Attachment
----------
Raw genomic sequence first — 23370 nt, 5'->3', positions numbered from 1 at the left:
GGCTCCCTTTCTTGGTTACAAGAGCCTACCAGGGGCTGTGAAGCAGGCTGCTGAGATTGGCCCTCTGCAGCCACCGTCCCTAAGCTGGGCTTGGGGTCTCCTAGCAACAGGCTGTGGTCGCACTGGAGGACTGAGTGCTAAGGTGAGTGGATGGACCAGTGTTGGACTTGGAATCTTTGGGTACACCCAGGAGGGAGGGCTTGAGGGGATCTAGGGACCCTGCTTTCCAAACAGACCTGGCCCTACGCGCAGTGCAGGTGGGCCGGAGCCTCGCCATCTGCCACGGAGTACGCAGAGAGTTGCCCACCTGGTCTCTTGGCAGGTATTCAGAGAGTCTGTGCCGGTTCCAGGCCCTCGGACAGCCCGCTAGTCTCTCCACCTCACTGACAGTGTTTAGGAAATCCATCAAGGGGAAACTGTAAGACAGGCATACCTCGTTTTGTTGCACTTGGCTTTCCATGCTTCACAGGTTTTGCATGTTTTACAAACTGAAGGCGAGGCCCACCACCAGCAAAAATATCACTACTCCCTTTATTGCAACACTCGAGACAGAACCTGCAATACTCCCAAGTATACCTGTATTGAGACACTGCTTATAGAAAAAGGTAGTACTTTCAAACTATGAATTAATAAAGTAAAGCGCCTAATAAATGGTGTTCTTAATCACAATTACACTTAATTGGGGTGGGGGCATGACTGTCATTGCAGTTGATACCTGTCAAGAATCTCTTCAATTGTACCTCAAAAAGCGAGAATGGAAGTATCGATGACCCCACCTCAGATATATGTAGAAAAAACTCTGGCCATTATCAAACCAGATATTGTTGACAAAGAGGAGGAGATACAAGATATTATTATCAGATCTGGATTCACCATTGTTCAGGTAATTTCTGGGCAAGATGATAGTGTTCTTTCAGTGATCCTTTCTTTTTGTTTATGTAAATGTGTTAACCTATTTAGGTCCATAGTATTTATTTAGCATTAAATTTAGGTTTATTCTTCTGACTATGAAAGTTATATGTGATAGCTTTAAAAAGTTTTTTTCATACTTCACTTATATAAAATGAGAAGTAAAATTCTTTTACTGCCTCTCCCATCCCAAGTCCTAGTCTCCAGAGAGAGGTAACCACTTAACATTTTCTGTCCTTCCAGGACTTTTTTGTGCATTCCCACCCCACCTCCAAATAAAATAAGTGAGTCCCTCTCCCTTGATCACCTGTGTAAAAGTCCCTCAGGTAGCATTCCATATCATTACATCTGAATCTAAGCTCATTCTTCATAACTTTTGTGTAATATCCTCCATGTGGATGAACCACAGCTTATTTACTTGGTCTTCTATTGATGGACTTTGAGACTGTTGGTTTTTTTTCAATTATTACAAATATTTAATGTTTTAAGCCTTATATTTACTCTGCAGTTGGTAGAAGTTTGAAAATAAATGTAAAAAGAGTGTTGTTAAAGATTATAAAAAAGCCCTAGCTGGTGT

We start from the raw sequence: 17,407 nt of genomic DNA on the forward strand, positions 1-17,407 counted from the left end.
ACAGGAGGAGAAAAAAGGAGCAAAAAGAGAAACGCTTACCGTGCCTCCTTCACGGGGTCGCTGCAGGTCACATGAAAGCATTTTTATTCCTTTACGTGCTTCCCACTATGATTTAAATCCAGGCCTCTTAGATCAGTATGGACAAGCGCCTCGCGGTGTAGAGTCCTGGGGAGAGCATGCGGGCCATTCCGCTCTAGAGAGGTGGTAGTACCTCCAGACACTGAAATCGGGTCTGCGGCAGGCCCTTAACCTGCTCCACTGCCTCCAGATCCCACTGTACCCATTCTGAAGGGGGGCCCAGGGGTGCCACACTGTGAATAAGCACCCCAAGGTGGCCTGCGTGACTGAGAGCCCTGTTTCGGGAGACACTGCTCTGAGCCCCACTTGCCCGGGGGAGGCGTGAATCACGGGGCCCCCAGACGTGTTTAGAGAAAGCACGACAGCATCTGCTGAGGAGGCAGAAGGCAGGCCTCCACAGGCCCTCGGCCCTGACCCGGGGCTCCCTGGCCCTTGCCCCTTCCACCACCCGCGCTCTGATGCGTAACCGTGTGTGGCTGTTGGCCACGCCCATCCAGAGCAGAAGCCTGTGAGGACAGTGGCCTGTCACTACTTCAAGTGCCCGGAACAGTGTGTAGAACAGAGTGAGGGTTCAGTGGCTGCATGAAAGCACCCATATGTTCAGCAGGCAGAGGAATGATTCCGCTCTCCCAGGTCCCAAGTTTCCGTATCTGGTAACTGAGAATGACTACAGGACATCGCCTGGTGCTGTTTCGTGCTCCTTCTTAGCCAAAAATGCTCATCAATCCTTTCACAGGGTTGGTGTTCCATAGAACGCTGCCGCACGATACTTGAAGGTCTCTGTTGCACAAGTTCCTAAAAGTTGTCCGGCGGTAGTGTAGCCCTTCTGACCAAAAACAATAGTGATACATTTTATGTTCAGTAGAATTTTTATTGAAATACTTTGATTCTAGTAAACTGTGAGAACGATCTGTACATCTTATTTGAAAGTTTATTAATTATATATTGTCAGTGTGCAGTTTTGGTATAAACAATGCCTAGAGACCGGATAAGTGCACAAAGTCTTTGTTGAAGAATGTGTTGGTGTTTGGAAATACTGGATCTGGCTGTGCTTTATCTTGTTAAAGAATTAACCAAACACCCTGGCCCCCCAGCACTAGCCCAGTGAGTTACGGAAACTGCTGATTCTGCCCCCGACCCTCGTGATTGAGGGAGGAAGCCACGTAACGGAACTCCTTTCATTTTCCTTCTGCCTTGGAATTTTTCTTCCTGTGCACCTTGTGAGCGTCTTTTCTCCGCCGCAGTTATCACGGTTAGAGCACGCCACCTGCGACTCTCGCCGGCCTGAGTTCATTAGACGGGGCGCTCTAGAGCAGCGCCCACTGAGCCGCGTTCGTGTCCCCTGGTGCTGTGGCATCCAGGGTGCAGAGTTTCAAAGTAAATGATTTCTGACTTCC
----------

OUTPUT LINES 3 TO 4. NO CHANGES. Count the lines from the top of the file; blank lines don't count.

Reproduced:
We start from the raw sequence: 17,407 nt of genomic DNA on the forward strand, positions 1-17,407 counted from the left end.
ACAGGAGGAGAAAAAAGGAGCAAAAAGAGAAACGCTTACCGTGCCTCCTTCACGGGGTCGCTGCAGGTCACATGAAAGCATTTTTATTCCTTTACGTGCTTCCCACTATGATTTAAATCCAGGCCTCTTAGATCAGTATGGACAAGCGCCTCGCGGTGTAGAGTCCTGGGGAGAGCATGCGGGCCATTCCGCTCTAGAGAGGTGGTAGTACCTCCAGACACTGAAATCGGGTCTGCGGCAGGCCCTTAACCTGCTCCACTGCCTCCAGATCCCACTGTACCCATTCTGAAGGGGGGCCCAGGGGTGCCACACTGTGAATAAGCACCCCAAGGTGGCCTGCGTGACTGAGAGCCCTGTTTCGGGAGACACTGCTCTGAGCCCCACTTGCCCGGGGGAGGCGTGAATCACGGGGCCCCCAGACGTGTTTAGAGAAAGCACGACAGCATCTGCTGAGGAGGCAGAAGGCAGGCCTCCACAGGCCCTCGGCCCTGACCCGGGGCTCCCTGGCCCTTGCCCCTTCCACCACCCGCGCTCTGATGCGTAACCGTGTGTGGCTGTTGGCCACGCCCATCCAGAGCAGAAGCCTGTGAGGACAGTGGCCTGTCACTACTTCAAGTGCCCGGAACAGTGTGTAGAACAGAGTGAGGGTTCAGTGGCTGCATGAAAGCACCCATATGTTCAGCAGGCAGAGGAATGATTCCGCTCTCCCAGGTCCCAAGTTTCCGTATCTGGTAACTGAGAATGACTACAGGACATCGCCTGGTGCTGTTTCGTGCTCCTTCTTAGCCAAAAATGCTCATCAATCCTTTCACAGGGTTGGTGTTCCATAGAACGCTGCCGCACGATACTTGAAGGTCTCTGTTGCACAAGTTCCTAAAAGTTGTCCGGCGGTAGTGTAGCCCTTCTGACCAAAAACAATAGTGATACATTTTATGTTCAGTAGAATTTTTATTGAAATACTTTGATTCTAGTAAACTGTGAGAACGATCTGTACATCTTATTTGAAAGTTTATTAATTATATATTGTCAGTGTGCAGTTTTGGTATAAACAATGCCTAGAGACCGGATAAGTGCACAAAGTCTTTGTTGAAGAATGTGTTGGTGTTTGGAAATACTGGATCTGGCTGTGCTTTATCTTGTTAAAGAATTAACCAAACACCCTGGCCCCCCAGCACTAGCCCAGTGAGTTACGGAAACTGCTGATTCTGCCCCCGACCCTCGTGATTGAGGGAGGAAGCCACGTAACGGAACTCCTTTCATTTTCCTTCTGCCTTGGAATTTTTCTTCCTGTGCACCTTGTGAGCGTCTTTTCTCCGCCGCAGTTATCACGGTTAGAGCACGCCACCTGCGACTCTCGCCGGCCTGAGTTCATTAGACGGGGCGCTCTAGAGCAGCGCCCACTGAGCCGCGTTCGTGTCCCCTGGTGCTGTGGCATCCAGGGTGCAGAGTTTCAAAGTAAATGATTTCTGACTTCC